Published in the Times Literary Supplement, August 2018
In British artist Paul Winstanley’s book, paintings made from the late 1980s to the present day are arranged alphabetically by title, as though to overturn any notion of artistic progress. It’s a fair enough assertion for most artists, but perhaps especially so for Winstanley, whose work’s narrowness of subject is as particular as anything by his declared heroes Giorgio Morandi and Vilhelm Hammershøi, and as rich for it. His vocabulary of interstitial spaces – lobbies, corridors, parks, and so on – is painted with a kind of indistinct naturalism that both points to its photographic source and holds it at arm’s length. For Winstanley, the photograph stands not as code for mediated experience, as it so often does in photo-based painting; it’s a means by which painting can assert its independence from given reality and enter a new space of thought.
Renaissance theorists understood painting as a uniquely intellectual art, and one tied to the revitalised art of classical rhetoric. Mathematical perspective is, after all, a means of organising time as well as space, much as a written sentence is. Painting and writing are natural bedfellows. When the eye sinks into the recessive depths of Winstanley’s paintings, a temporal space, a little like a memory, opens up inside the viewer’s head. The vernacular post-war modernism of the artist’s visual language is part of this fixation on the passing, but it also provides the means to evoke a profound visual depth, just as classical architecture did for Renaissance painters. The centralised depictions of the pedestrian bridge in Night Walkway 3 (2005) and the graffitied underpass in Walkway (Grey) (1995) are structured in response to the painted surface, so that the rectangle of the canvas recedes, echo-like, into fictive distance. Because Winstanley’s paintings behave like language, it’s small wonder that when figures do appear, they often turn their backs to us, caught in an absorption that’s very like reading.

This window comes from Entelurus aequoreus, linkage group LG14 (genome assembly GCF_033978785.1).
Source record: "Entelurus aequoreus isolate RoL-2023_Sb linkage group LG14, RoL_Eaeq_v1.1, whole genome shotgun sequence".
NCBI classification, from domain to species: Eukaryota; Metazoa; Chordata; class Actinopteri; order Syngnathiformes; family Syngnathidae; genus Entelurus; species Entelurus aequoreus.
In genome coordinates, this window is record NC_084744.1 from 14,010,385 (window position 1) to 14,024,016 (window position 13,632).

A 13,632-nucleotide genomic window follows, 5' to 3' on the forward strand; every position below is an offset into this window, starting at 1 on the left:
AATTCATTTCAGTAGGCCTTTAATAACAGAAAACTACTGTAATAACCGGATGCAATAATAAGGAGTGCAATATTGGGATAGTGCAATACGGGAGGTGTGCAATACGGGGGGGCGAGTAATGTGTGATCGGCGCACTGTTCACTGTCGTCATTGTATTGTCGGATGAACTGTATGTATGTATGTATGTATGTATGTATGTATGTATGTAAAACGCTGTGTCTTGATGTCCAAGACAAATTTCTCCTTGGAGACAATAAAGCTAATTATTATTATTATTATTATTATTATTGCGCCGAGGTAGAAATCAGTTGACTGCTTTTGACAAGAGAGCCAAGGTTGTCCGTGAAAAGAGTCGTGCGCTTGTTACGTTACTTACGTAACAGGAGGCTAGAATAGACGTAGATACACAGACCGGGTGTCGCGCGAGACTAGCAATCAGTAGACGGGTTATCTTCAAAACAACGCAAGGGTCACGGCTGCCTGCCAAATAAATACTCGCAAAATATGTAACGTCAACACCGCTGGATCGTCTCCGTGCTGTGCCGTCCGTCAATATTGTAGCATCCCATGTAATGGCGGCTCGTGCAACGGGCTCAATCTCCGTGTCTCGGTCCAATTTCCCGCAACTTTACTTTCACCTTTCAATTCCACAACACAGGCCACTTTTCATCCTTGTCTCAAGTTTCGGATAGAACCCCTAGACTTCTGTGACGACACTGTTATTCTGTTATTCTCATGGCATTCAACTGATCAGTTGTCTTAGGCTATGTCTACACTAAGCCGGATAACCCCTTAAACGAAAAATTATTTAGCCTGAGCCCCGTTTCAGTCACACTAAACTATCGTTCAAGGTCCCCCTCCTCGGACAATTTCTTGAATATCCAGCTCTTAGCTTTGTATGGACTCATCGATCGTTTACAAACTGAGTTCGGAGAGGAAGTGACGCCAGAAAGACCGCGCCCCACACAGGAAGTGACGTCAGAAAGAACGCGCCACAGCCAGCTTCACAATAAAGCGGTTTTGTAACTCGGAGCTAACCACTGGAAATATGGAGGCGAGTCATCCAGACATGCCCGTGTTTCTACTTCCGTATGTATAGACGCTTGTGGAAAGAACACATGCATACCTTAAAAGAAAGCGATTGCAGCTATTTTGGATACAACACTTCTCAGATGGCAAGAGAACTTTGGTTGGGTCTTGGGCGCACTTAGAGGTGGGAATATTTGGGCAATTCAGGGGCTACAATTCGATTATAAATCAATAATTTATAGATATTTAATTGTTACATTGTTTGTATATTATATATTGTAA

Any reader of Van Gogh’s letters, or Gerhard Richter’s essays, will gladly refute the old saw that artists shouldn’t write about their work. As with these exemplars, Winstanley as author stands somewhere between actor and audience, providing technical insights rarely discussed in academic writing while shrugging along with the reader at the complexities of a painting’s meaning. Winstanley’s is a self-reflective practice – his bleak waiting rooms acting like funhouse mirrors of the gallery’s interior – but even when he gestures towards interpretation, he pauses at the brink of revelation. ‘The completion of the image, the sense to be made of it, is an offer the painting makes to the viewer’: this book is a reminder of the generosity and the complexity of that offer.